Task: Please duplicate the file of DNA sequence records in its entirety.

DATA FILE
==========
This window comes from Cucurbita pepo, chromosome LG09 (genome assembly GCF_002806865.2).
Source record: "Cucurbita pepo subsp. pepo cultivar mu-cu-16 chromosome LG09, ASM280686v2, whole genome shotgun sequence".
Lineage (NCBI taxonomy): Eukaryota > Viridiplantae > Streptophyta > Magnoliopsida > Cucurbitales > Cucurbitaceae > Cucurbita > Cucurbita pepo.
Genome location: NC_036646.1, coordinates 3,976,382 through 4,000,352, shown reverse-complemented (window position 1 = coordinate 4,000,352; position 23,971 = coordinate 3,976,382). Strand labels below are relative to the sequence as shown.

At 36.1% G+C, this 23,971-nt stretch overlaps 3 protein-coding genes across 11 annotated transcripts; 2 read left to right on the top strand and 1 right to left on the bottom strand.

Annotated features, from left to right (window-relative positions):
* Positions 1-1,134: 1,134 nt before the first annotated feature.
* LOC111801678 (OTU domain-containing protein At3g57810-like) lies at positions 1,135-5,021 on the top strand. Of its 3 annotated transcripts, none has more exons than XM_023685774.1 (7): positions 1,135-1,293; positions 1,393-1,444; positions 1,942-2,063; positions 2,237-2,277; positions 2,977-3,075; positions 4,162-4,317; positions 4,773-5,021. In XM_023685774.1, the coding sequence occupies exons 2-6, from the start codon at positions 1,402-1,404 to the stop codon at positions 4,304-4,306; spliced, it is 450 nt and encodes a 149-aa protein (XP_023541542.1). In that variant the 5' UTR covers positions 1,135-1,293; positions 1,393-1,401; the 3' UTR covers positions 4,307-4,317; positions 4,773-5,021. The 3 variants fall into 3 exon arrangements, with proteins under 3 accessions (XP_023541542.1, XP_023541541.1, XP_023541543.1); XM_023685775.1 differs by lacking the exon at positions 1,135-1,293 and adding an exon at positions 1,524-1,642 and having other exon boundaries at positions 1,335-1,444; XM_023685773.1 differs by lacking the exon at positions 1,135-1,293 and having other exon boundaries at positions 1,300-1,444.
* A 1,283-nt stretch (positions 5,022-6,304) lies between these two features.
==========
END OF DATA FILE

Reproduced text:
This window comes from Cucurbita pepo, chromosome LG09 (genome assembly GCF_002806865.2).
Source record: "Cucurbita pepo subsp. pepo cultivar mu-cu-16 chromosome LG09, ASM280686v2, whole genome shotgun sequence".
Lineage (NCBI taxonomy): Eukaryota > Viridiplantae > Streptophyta > Magnoliopsida > Cucurbitales > Cucurbitaceae > Cucurbita > Cucurbita pepo.
Genome location: NC_036646.1, coordinates 3,976,382 through 4,000,352, shown reverse-complemented (window position 1 = coordinate 4,000,352; position 23,971 = coordinate 3,976,382). Strand labels below are relative to the sequence as shown.

At 36.1% G+C, this 23,971-nt stretch overlaps 3 protein-coding genes across 11 annotated transcripts; 2 read left to right on the top strand and 1 right to left on the bottom strand.

Annotated features, from left to right (window-relative positions):
* Positions 1-1,134: 1,134 nt before the first annotated feature.
* LOC111801678 (OTU domain-containing protein At3g57810-like) lies at positions 1,135-5,021 on the top strand. Of its 3 annotated transcripts, none has more exons than XM_023685774.1 (7): positions 1,135-1,293; positions 1,393-1,444; positions 1,942-2,063; positions 2,237-2,277; positions 2,977-3,075; positions 4,162-4,317; positions 4,773-5,021. In XM_023685774.1, the coding sequence occupies exons 2-6, from the start codon at positions 1,402-1,404 to the stop codon at positions 4,304-4,306; spliced, it is 450 nt and encodes a 149-aa protein (XP_023541542.1). In that variant the 5' UTR covers positions 1,135-1,293; positions 1,393-1,401; the 3' UTR covers positions 4,307-4,317; positions 4,773-5,021. The 3 variants fall into 3 exon arrangements, with proteins under 3 accessions (XP_023541542.1, XP_023541541.1, XP_023541543.1); XM_023685775.1 differs by lacking the exon at positions 1,135-1,293 and adding an exon at positions 1,524-1,642 and having other exon boundaries at positions 1,335-1,444; XM_023685773.1 differs by lacking the exon at positions 1,135-1,293 and having other exon boundaries at positions 1,300-1,444.
* A 1,283-nt stretch (positions 5,022-6,304) lies between these two features.